Day 16 of 30 Days of Testimony: Jennifer Dixon on the testimony of Haig Baronian

X Close

Day 16 of 30 Days of Testimony: Jennifer Dixon on the testimony of Haig Baronian

Language: English

Haig Baronian’s testimony touches on two important and interrelated dimensions of the Armenian Genocide: the gendered nature of forms and patterns of violence, and the Islamization and incorporation of Armenian women and children into Muslim households and society.

Patterns of violence and persecution in the Armenian Genocide differed according to gender and age. While Ottoman Armenian men were initially conscripted into the Ottoman army, they were disarmed and placed in labor battalions in March 1915. After some time, most of these men were massacred. When the deportations began, Armenian men who had not been conscripted, along with boys older than about age twelve, were typically killed before the remaining Armenian population of a town or village was deported. Consequently, most of the deportees were women and children. Along the deportation routes, many groups of deportees were massacred at specific points, while others died from violence, starvation, and disease. In addition, many girls and women were raped, and perhaps as many as 200,000 Armenian women and children were forcibly Islamized and incorporated into Muslim families. Finally, although several hundred thousand Armenians managed to survive the deportation marches, most of which ended in the Syrian Desert; many subsequently died from starvation, disease, exposure to the elements, and a second wave of organized massacres in 1916.

After the war, international and Armenian efforts attempted to locate Islamized Armenians and orphans, reunite surviving family members, and reconstruct the Armenian nation. In spite of these efforts, the fates of many children who were left behind, given away, or abducted are unknown, and many Islamized Armenian women remained with their Muslim children and families. As a result, it is estimated that in Turkey today, there could be two to three million descendants of these Islamized Armenians. In the past decade, scholars have begun to explore these gendered aspects of the genocide, while the descendants of these Islamized Armenians in Turkey today has become a topic of discussion and research.

Author: Jennifer M. Dixon, Assistant Professor of Political Science, Villanova University

Academic website: https://sites.google.com/site/jennifermargaretdixon/

 

 

Suggestions for further reading

 

Taner Akçam, The Young Turks’ Crime Against Humanity: The Armenian Genocide and Ethnic Cleaning in the Ottoman Empire (Princeton and Oxford: Princeton University Press, 2012).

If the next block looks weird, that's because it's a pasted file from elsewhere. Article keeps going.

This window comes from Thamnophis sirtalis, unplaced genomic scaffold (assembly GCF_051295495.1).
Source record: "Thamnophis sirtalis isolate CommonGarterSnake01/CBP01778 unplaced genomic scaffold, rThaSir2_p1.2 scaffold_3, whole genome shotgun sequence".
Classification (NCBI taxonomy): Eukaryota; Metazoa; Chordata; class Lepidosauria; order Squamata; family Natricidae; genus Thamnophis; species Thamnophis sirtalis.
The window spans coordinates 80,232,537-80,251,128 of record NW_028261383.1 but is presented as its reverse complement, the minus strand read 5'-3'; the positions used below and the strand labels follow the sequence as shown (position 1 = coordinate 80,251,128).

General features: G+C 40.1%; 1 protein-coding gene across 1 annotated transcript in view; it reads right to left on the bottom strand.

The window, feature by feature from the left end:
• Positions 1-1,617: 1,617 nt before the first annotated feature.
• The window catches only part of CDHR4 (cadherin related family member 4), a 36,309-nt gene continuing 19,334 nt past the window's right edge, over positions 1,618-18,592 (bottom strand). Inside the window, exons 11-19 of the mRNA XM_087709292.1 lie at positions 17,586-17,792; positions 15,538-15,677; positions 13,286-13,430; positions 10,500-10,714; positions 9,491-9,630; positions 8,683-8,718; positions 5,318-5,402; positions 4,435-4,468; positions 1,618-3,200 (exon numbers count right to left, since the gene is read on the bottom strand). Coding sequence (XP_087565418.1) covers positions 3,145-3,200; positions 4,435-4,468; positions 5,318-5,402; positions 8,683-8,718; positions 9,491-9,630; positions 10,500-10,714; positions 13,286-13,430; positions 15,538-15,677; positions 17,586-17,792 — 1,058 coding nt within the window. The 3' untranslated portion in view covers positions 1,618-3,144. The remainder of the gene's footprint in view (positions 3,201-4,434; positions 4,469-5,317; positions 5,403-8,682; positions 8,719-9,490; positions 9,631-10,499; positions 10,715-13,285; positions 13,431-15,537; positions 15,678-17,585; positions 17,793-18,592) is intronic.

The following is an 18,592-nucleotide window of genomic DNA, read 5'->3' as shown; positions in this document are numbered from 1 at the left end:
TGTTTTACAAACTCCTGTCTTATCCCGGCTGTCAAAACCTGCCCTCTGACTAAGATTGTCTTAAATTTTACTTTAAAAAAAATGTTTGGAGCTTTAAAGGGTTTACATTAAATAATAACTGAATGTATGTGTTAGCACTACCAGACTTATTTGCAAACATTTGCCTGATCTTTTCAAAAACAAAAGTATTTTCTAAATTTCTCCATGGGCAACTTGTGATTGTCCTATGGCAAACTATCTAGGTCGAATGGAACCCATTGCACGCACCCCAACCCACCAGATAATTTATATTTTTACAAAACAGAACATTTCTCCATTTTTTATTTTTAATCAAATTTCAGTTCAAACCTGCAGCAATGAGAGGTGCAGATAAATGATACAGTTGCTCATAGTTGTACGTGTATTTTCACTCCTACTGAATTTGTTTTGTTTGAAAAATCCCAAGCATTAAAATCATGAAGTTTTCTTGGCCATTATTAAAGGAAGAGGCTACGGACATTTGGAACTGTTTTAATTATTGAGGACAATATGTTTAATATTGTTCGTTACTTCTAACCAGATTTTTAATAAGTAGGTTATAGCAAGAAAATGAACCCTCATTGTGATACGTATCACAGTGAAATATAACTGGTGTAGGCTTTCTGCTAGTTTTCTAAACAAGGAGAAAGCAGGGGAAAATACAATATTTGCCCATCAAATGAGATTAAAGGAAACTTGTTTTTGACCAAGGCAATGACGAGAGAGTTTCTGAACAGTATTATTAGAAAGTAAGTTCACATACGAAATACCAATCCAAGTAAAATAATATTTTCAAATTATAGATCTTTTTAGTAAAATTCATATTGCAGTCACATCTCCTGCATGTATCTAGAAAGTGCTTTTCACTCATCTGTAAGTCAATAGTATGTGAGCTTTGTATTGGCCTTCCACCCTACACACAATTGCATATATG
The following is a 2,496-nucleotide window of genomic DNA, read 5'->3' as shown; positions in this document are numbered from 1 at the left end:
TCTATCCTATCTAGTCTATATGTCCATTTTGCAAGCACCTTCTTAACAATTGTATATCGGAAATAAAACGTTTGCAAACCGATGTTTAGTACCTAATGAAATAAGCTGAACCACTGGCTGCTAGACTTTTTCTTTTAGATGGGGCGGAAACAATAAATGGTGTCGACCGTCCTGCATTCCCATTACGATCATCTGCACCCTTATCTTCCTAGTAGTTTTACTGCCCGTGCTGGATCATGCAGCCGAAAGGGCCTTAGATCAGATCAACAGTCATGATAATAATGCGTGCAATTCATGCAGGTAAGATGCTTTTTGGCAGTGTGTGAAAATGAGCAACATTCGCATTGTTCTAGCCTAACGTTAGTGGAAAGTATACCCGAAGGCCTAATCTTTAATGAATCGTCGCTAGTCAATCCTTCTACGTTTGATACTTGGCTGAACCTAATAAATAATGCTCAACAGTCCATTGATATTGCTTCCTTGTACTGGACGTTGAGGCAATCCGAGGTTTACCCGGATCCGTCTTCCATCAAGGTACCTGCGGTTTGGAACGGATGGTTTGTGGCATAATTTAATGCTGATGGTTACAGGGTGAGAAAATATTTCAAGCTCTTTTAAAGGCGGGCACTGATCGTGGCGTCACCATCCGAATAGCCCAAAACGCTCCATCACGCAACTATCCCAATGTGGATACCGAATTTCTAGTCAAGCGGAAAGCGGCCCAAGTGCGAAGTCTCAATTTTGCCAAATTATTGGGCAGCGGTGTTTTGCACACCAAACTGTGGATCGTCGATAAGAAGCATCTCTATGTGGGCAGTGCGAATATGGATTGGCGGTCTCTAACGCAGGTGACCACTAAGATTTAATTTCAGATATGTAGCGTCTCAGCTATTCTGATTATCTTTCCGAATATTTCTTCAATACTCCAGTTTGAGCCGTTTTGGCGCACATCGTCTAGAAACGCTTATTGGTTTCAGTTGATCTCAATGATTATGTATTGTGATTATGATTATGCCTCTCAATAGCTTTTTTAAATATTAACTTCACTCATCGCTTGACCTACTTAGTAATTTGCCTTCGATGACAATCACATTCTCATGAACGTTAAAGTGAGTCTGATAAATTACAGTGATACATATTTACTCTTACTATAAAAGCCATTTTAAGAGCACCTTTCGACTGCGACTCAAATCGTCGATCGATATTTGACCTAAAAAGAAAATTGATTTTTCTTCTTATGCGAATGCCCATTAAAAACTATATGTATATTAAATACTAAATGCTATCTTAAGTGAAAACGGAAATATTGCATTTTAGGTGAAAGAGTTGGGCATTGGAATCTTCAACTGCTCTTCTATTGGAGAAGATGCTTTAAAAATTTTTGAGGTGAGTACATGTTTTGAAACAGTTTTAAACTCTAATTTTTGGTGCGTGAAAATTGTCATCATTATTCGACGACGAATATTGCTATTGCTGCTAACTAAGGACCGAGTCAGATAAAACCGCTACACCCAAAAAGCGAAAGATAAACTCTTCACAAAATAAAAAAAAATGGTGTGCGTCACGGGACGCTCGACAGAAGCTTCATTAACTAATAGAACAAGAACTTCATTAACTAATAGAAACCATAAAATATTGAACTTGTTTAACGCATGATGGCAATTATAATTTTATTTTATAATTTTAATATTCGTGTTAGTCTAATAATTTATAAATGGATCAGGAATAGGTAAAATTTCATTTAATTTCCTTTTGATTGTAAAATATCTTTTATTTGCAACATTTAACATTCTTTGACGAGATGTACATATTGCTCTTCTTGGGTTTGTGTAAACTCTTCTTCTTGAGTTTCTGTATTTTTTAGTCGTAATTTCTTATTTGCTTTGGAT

Ayşe Gül Altınay, “Gendered silences, gendered memories: New memory work on Islamized Armenians in Turkey,” Eurozine (February 2014)

Ayşe Gül Altınay and Fethiye Çetin, The Grandchildren: The Hidden Legacy of “Lost” Armenians in Turkey, Maureen Freely, trans. (New Brunswick and London: Transaction Publishers, 2014).

Matthias Bjørnlund, “‘A Fate Worse than Dying’: Sexual Violence during the Armenian Genocide,” in Dagmar Herzog, ed., Brutality and Desire: War and Sexuality in Europe’s Twentieth Century (New York: Palgrave Macmillan, 2009), pp. 16-58.

Donald Bloxham, “The Armenian Genocide of 1915-1916: Cumulative Radicalization and the Development of a Destruction Policy,” Past & Present, no. 181 (November 2003), pp. 141-91.

Fethiye Çetin, My Grandmother: A Memoir, Maureen Freely, trans. (London: Verso, 2008).

Katharine Derderian, “Common Fate, Different Experience: Gender-Specific Aspects of the Armenian Genocide, 1915-1917,” Holocaust and Genocide Studies, vol. 19, no. 1 (Spring 2005), pp. 1-25.

Lerna Ekmekcioglu, “A Climate for Abduction, a Climate for Redemption: The Politics of Inclusion during and after the Armenian Genocide,” Comparative Studies in Society and History, vol. 55, no. 3 (2013), pp. 522-53.

Raymond Kévorkian, The Armenian Genocide: A Complete History (London: I.B. Tauris & Co., Ltd., 2011).

Michael Mann, The Dark Side of Democracy: Explaining Ethnic Cleansing (New York: Cambridge University Press, 2005), pp. 111-79.

Eliz Sanasarian, “Gender Discrimination in the Genocidal Process: A Preliminary Study of the Armenian Genocide,” Holocaust and Genocide Studies, vol. 4, no. 4 (1989), pp. 449-61.

Ara Sarafian, “The Absorption of Armenian Women and Children into Muslim Households as a Structural Component of the Armenian Genocide,” in Omer Bartov and Phyllis Mack, eds., In God’s Name: Genocide and Religion in the Twentieth Century (New York: Berghahn Books, 2001), pp. 209-21.

Vahram L. Shemmassian, “The Reclamation of Captive Armenian Genocide Survivors in Syria and Lebanon at the End of World War I,” Journal of the Society for Armenian Studies, vol. 15 (2006), pp. 113-40.

Vahé Tachjian, “Gender, Nationalism, Exclusion: The Reintegration Process of Female Survivors of the Armenian Genocide,” Nations and Nationalisms, vol. 15, no. 1 (2009), pp. 60-80.

Uğur Ümit Üngör, The Making of Modern Turkey: Nation and State in Eastern Anatolia, 1913-1950 (Oxford: Oxford University Press, 2011).

Uğur Ümit Üngör, “Orphans, Converts, and Prostitutes: Social Consequences of War and Persecution in the Ottoman Empire, 1914-1923,” War in History, vol. 19, no. 2 (2012), pp. 173-92.

Keith David Watenpaugh, “The League of Nations’ Rescue of Armenian Genocide Survivors and the Making of Modern Humanitarianism, 1920-1927,” American Historical Review, vol. 115, no. 5 (December 2010), pp. 1315-39.

Keith David Watenpaugh, “‘Are There Any Children For Sale?’: Genocide and the Transfer of Armenian Children (1915-1922),” Journal of Human Rights, vol. 12, no. 3 (2013), pp. 283-95.